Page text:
By your logic, let’s get rid of the 1st Amendment, because that, too, will reduce the size of Government Almighty! There IS a difference between laws that BIND AND SHRINK Government Almighty, v/s those that GROW the pig-powers!

        1. AHAHAHA YOU SAID EAT SHIT

          AND

          YOU DON’T EVEN UNDERSTAND WHAT 230 DOES AHAHAHAHAH

        2. to the point where Reason.com comments will go away

          This is wrong

          230 protects us from endless hordes of greedy lawyers who want to sue-sue-sue

          Ah so it you admit it’s just regulatory capture.

          Sorry but I’m a Libertarian, your progressive mores hold no interest for me

        3. “230 protects us from endless hordes of greedy lawyers”

          No, it doesn’t protect you from anything.
          All regulations protect someone from something. Not sure the necessity of regulations to protect thing is a tack libertarians are well served taking

          1. The ABSENCE of 230 or similar (which DOES protect us from hordes of ravenous lawyers and regulators who want to micro-manage the properties of Twitter, Facebook, etc.) WILL be a boon to said lawyer-pigs etc.! “No, it doesn’t protect you from anything.” = utter, counter-factual garbage! I do NOT understand why the bootlickers of the Trumptatorshit can NOT (or will not) understand one VERY simple concept: the Trumptatorshit will NOT last forever! As soon as you give the POTUS (or anyone else in Government Almighty) NEW thought-control powers, those new powers WILL eventually be wielded by your political enemies! Duh! WHY is that so hard to understand? Party now, the hell with the future? THAT is profoundly irresponsible!

            1. I do NOT understand

              You don’t have to keep telling us what we can already see.

              1. OK, then, PLEASE tell us all, WHY it is, that the bootlickers of the Trumptatorshit can NOT (or will not) understand one VERY simple concept: the Trumptatorshit will NOT last forever!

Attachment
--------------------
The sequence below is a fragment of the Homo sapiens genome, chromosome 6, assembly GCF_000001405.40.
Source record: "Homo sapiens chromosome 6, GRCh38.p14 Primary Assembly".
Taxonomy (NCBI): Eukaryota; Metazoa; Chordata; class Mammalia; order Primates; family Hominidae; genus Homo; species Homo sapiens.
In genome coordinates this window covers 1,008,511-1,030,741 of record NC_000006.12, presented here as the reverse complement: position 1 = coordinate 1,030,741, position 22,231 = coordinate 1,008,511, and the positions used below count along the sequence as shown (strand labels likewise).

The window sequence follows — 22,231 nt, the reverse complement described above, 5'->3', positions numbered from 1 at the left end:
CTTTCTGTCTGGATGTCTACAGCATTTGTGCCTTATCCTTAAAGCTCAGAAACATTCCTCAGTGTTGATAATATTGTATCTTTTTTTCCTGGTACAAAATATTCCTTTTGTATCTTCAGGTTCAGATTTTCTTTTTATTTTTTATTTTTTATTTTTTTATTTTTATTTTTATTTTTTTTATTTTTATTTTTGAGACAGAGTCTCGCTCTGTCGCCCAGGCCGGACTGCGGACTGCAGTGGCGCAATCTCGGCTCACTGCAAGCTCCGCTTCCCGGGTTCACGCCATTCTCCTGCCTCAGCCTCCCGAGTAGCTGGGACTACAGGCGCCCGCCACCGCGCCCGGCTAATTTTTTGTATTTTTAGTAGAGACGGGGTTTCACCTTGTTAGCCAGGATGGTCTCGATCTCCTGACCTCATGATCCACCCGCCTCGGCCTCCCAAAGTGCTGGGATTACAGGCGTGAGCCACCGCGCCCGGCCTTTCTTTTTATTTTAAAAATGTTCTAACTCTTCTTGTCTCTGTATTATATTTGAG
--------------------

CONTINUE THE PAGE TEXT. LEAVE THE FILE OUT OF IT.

It’s a pretty simple question, isn’t it? You’d think that even a simpleton could answer a simple question!

                1. ahahaha you got shut the fuck up and now you’re desperately flailing old mex ahahaha

            2. As soon as you give the POTUS (or anyone else in Government Almighty) NEW thought-control powers, those new powers WILL eventually be wielded by your political enemies!

              You mean like 230 does?

              1. 230 allows your political enemies the same freedom of speech that you enjoy. Tyrants and bootlickers should NOT enjoy the “freedom” to shut others up! Deal with it, crybaby tyrant wannabe!

                1. So yes, like 230 does.

                2. “230 allows your political enemies the same freedom of speech that you enjoy. ”

                  I swear was covered by something already…

          2. “No it doesn’t protect you from anything”

            contradicts

            “all regulations protect someone from something”

            unless you are now claiming that Section 230 is not a “regulation”.

            1. ahahah you couldn’t help yourself you had to but out your sockpuppet SQLSRY AHAHAHAHAHAJ

              “unless you are now claiming that Section 230 is not a “regulation”.”

              BigT is.

            2. No.
              “Someone” in this case doesn’t equal “you”.
              “You” = sqrlsy, or other readers
              “Someone” = Facebook et al
              Reading is totes hard

              1. In the case of 230, protecting “someone from something” is protecting Facebook from you taking them to court

          3. All regulation protects us from something? So there is no pointless regulation. How libritarian of you

            1. No you’re reaching badly.

              It is perfectly easy to say that they both protect someone and that said protection is not necessary or even a bad idea.

              Stick to being a mediocre parody of a parody.

            2. Can you name a regulation that doesn’t purport to protect someone from something?

        4. Comments existed prior to the enactment of 230 dummy.

          1. hush he’s emoting

        5. 230 protects us from endless hordes of greedy lawyers who want to sue-sue-sue,

          *I* can still be sued despite Section 230’s existence. My local baker, grocery store owner, restaurateur, mechanic, and gunsmith can still be sued despite Section 230’s existence. Who exactly is it shielding from this hoard of lawyers? Lawyers don’t work for free, who’s paying all of them? Even if they’ve got a mountain of cash to set fire to fighting YouTube, wouldn’t it behoove them to save their money for the more critical cases?

      2. Reduces crony capitalism by one corporate carve out.

    2. “Lemm grab some popcorn”

      Why, so you can leave it there while you chow on your feces?

    3. DEMANDING that Section 230 be torn down, and replaced by Ministry of Truth officials